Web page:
November 2016
Issue Map
The Public Manager

Cleaning Up Organizational Toxicity Mess

When an ineffective leader leaves, organizations may need time to find their footing again.

Many organizations, perhaps more than we want to admit, are in the unfortunate position of having leaders in charge who create a less-than-optimal work environment. In extreme cases, these leaders border on narcissistic. The impact on the organization, its people, and its ability to accomplish the mission is strained at best. At worst, the organizational effectiveness reaches a full stop.

Some in the agency may stay the course and attempt positive confrontation, coopting or even engaging the leader in hopes of reaching a common understanding and salvaging positive working relationships. Other team members choose to check out both mentally and physically from the toxic work environment and seek employment elsewhere. One thing is for sure, the institution itself pays a price for the poisonous residue of poor leadership.

But what happens when the ineffective leader finally departs? With a barren, lifeless landscape left in his or her wake, the organization may show few signs of life. And the sad fact is that organizational healing doesn't happen right away. It takes time and attention. The good news is institutions can tackle the challenge of recovery in a very real and deliberate way by following a few simple steps. The ground may not be fertile for immediate growth, but with a little time and attention, the organizational health can indeed be restored.

Listen to the Sound of Silence

The presence of poor leadership can drive agencies to extraordinary silence. This changes little when the leader departs. Instead of filling the void with unnecessary chatter, organizations should allow for the space to simply listen. Silence may be the norm for a short period, but as time passes, staff will be willing to share their emotions and begin building bridges of trust.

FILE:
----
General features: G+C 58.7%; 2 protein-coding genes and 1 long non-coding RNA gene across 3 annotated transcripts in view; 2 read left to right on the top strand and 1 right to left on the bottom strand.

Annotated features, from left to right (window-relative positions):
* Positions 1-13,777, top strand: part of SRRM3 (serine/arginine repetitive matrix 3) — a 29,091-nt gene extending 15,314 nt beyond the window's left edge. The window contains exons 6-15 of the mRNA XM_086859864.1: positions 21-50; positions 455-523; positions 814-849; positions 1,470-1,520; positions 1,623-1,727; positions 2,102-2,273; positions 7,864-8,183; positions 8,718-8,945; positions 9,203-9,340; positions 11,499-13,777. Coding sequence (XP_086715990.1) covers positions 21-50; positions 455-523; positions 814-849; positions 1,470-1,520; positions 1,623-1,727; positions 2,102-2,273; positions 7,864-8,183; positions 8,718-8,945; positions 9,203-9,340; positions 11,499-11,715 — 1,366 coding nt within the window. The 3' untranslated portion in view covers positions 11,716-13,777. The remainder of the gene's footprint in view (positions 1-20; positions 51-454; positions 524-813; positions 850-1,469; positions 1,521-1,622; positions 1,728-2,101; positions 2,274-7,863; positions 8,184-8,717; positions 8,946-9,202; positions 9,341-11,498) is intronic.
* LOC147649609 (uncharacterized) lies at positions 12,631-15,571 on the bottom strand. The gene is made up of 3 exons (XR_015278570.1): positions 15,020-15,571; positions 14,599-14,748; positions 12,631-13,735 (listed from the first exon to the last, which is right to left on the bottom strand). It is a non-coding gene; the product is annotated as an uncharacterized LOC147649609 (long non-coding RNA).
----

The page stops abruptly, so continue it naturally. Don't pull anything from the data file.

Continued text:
Address the Elephant

Staff have a deep curiosity about organizational occurrences, especially traumatic ones. Don't shy away from creating forums where open and honest discussion can take place. Address the "why" and "how" of the recent events. Be open about the incidents leading to the departure of the narcissistic leader and welcome the feelings and frustrations of the team. Reflective and humble inquiry can go a long way in laying the foundation for sound communication.

Get the Right People on the Bus

Find individuals in the organization who can promote the compassionate environment necessary for organizational healing. These people are likely the ones who have unique interpersonal skills and have survived prior self-absorbed leaders. Rank and status matters not for these folks—it's about relationships.


No More "Just Because"

Agencies may find a feeling of perceived safety by attempting a return to the way things were done in the past. Procedures and practices grounded in years of repetition may provide some comfort. But this artificial coziness is short-lived. Use the departure of a poor leader to gather ideas from all levels of the organization and implement innovative practices.

Return to the Values

High-performing organizations are bound by common values. Rediscover the mission and values of the agency through dialogue at all levels. Information systems professionals at Housing and Urban Development may write software, but they really put families in homes. Human resource professionals at Washington Headquarters Service may oversee personnel functions, but they really protect our nation. Make this connection.

Sadly, even the finest of our federal agencies may fall prey to the organizational toxins produced by poor leaders. And while their impact may be felt on many fronts (damaged trust, impaired communication, and fear), the good news is many of these leaders eventually leave. When this occurs, their departure offers hope and a new opportunity for organizational renewal. By rebuilding the poisoned culture to create more inclusive, engaging workplaces, federal agencies improve their capacity to serve the public with passion and commitment.

About the Author

Patrick Malone is director of Key Executive Leadership Programs at American University in Washington, D.C. He is a frequent guest lecturer on leadership and organizational dynamics and has extensive experience working with government leaders. Patrick’s research, teaching, and scholarship include work in public sector leadership, executive problem solving, organizational analysis, ethics, and public administration and policy. He is a retired navy captain, having spent 22 years in a number of senior leadership and policy roles.

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